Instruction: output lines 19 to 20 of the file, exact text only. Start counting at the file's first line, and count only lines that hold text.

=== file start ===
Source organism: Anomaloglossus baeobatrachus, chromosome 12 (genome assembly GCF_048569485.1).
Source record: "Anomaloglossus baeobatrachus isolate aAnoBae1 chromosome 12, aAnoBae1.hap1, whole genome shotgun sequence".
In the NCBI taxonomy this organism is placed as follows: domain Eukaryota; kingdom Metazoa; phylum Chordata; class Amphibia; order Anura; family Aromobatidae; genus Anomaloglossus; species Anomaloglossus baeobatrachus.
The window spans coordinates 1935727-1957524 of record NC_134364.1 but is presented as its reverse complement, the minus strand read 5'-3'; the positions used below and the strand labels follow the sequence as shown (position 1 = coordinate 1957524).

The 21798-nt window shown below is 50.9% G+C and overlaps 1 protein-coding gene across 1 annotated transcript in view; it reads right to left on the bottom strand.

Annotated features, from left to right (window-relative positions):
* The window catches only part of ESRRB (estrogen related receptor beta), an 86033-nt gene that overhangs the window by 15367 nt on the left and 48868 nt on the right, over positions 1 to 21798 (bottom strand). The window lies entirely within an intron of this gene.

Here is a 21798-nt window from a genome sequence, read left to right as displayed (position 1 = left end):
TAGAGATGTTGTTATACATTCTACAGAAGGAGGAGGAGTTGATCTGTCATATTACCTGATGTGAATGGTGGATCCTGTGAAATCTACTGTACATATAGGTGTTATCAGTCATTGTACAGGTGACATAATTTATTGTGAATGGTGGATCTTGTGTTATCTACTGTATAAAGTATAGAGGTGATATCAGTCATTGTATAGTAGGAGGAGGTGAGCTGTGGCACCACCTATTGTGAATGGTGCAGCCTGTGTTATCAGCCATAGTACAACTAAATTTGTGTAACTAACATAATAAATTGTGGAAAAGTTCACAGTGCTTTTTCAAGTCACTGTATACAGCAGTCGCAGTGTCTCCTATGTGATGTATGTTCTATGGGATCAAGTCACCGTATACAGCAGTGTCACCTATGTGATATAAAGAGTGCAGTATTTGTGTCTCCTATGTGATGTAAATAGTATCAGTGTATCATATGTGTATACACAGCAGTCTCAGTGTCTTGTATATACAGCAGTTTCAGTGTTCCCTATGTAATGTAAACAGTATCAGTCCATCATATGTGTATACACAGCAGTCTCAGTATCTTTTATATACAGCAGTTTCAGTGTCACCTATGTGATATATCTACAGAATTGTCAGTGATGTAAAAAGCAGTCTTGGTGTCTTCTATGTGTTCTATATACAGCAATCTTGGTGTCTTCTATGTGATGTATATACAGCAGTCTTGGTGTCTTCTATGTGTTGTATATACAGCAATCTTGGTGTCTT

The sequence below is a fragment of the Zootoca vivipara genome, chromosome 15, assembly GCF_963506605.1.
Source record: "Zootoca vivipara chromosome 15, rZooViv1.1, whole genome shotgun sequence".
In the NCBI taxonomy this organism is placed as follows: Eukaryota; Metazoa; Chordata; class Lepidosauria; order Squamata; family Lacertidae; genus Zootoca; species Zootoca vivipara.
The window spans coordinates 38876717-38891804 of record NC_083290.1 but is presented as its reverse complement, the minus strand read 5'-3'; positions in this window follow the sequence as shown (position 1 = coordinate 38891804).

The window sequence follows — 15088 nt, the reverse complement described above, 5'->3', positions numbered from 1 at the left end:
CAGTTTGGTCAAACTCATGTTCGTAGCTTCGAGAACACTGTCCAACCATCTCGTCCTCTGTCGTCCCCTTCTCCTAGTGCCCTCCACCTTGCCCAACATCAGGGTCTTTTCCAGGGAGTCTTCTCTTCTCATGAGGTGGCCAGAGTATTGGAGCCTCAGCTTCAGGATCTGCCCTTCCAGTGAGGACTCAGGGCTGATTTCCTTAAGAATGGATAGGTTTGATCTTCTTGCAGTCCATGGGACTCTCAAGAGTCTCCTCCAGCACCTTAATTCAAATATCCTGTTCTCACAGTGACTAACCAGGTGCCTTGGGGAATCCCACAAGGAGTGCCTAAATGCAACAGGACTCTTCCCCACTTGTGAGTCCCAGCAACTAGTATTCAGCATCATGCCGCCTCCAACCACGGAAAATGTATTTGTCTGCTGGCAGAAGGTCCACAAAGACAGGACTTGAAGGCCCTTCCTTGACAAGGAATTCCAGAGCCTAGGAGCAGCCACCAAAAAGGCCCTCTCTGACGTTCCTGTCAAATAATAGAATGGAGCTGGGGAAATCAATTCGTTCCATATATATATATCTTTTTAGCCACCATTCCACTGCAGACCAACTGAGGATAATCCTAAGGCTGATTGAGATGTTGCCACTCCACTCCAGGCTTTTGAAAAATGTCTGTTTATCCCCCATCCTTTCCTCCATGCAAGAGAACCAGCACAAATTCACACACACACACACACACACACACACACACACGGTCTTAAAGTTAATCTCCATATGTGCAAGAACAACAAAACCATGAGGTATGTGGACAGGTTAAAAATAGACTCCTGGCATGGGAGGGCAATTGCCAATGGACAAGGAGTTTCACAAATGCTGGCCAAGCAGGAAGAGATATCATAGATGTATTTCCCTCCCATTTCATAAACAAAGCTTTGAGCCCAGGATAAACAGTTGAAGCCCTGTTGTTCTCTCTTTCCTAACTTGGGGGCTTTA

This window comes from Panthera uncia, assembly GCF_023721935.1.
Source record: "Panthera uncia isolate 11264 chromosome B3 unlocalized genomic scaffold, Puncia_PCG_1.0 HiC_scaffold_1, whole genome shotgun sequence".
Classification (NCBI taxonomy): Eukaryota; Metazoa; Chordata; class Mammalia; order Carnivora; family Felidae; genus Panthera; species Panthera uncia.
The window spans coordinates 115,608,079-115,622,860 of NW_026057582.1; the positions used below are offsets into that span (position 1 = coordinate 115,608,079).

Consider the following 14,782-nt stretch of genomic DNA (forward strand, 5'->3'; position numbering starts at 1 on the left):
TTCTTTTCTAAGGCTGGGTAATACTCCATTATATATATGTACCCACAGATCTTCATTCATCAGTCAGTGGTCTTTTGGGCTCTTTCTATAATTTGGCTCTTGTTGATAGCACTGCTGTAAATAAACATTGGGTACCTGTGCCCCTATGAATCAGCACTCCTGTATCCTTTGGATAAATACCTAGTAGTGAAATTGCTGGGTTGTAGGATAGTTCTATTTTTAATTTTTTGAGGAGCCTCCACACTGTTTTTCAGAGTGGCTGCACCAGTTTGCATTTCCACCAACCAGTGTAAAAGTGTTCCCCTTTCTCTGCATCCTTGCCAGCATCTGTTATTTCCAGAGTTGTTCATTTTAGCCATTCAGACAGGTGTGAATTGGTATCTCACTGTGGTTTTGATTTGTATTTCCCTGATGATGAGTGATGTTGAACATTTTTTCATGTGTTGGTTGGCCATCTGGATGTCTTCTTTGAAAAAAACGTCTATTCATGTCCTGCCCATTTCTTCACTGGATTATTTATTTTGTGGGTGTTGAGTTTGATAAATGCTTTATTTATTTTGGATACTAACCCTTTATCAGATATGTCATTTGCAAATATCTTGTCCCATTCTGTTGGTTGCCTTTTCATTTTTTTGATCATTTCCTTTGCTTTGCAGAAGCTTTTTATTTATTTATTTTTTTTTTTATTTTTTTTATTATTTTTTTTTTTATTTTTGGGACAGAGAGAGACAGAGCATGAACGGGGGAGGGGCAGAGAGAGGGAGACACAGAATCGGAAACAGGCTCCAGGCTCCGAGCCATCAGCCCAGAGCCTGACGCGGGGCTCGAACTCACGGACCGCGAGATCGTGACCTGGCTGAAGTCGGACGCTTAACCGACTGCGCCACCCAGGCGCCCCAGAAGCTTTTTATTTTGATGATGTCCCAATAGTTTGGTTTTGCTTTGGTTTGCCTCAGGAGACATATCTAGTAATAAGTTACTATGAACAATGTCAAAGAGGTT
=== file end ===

The window spans coordinates 115,608,079-115,622,860 of NW_026057582.1; the positions used below are offsets into that span (position 1 = coordinate 115,608,079).

Consider the following 14,782-nt stretch of genomic DNA (forward strand, 5'->3'; position numbering starts at 1 on the left):